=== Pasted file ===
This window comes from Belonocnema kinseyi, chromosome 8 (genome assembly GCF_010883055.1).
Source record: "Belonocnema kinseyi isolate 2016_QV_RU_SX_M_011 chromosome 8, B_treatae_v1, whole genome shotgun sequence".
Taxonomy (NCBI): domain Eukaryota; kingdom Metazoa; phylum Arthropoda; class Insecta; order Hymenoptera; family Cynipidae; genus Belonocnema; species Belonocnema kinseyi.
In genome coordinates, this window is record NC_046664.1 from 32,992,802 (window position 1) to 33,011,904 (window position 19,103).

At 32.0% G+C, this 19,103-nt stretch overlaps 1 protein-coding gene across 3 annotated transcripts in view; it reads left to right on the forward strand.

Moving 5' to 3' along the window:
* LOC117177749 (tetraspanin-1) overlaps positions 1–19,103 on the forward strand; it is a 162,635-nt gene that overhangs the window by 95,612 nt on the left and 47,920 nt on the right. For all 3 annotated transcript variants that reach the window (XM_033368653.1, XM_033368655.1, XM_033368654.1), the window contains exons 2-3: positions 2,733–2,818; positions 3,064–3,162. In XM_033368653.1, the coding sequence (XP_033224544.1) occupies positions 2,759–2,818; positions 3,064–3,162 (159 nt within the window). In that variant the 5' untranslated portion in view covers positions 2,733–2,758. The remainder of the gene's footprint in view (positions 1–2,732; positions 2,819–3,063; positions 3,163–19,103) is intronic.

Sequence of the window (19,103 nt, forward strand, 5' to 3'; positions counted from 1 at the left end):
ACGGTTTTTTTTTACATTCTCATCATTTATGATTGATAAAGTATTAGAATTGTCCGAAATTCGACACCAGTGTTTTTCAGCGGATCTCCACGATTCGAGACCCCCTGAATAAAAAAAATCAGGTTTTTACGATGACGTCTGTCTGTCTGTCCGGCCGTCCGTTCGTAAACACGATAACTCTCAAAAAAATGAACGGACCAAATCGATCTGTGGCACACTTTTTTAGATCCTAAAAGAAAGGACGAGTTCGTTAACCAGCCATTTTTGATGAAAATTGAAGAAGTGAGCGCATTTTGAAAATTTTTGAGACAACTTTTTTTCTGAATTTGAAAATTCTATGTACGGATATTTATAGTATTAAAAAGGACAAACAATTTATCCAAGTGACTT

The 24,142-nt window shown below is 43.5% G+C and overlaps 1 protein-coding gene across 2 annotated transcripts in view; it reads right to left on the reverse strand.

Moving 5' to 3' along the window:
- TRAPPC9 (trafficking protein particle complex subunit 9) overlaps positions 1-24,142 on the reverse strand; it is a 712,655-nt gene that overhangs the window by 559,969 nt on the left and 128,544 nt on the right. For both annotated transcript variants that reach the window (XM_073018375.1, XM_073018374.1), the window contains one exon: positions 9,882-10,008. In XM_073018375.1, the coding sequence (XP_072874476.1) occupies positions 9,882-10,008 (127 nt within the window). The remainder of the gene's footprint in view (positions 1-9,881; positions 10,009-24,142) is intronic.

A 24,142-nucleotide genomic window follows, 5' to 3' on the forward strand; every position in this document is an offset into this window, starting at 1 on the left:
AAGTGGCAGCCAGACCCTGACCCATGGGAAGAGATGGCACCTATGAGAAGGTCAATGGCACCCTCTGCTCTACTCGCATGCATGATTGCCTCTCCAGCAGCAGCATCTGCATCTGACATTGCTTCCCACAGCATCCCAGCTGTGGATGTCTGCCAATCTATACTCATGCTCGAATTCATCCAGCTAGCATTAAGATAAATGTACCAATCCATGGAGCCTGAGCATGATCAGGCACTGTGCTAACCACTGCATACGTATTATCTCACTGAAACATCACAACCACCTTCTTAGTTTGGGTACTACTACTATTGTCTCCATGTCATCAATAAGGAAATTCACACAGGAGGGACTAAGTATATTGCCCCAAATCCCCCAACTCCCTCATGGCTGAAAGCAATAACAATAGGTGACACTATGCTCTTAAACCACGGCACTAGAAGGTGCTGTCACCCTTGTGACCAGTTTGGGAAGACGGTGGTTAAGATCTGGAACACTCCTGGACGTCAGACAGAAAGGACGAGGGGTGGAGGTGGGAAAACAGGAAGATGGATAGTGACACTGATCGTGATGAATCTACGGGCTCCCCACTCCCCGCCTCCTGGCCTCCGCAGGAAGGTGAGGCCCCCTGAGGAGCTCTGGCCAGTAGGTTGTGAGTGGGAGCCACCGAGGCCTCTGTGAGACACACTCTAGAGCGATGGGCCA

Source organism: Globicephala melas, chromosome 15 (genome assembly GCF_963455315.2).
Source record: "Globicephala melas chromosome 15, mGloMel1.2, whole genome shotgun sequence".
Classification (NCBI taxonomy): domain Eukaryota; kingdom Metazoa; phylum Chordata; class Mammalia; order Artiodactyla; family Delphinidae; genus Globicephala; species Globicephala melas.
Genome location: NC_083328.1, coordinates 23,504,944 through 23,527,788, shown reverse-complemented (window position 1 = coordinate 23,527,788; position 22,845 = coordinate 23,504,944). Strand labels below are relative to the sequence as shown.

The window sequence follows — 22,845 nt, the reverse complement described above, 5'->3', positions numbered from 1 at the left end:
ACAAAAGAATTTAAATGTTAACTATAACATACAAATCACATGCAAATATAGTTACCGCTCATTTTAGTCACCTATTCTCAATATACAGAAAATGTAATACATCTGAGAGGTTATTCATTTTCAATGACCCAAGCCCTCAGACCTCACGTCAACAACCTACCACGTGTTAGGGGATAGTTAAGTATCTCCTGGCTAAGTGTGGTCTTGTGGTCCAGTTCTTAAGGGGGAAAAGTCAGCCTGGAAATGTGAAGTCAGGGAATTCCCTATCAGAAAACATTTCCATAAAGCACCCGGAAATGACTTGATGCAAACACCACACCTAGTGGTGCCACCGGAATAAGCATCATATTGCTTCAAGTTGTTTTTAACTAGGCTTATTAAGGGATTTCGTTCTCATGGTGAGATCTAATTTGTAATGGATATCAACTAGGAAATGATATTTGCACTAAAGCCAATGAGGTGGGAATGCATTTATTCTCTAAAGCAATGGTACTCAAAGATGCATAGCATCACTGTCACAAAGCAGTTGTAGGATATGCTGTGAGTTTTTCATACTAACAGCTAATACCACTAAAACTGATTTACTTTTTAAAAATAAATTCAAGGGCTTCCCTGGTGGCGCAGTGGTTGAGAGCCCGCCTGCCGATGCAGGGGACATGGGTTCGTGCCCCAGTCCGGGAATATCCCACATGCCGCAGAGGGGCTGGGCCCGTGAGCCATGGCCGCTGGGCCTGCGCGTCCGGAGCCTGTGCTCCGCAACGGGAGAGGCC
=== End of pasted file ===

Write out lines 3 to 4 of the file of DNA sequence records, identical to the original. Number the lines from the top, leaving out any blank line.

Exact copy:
Taxonomy (NCBI): domain Eukaryota; kingdom Metazoa; phylum Arthropoda; class Insecta; order Hymenoptera; family Cynipidae; genus Belonocnema; species Belonocnema kinseyi.
In genome coordinates, this window is record NC_046664.1 from 32,992,802 (window position 1) to 33,011,904 (window position 19,103).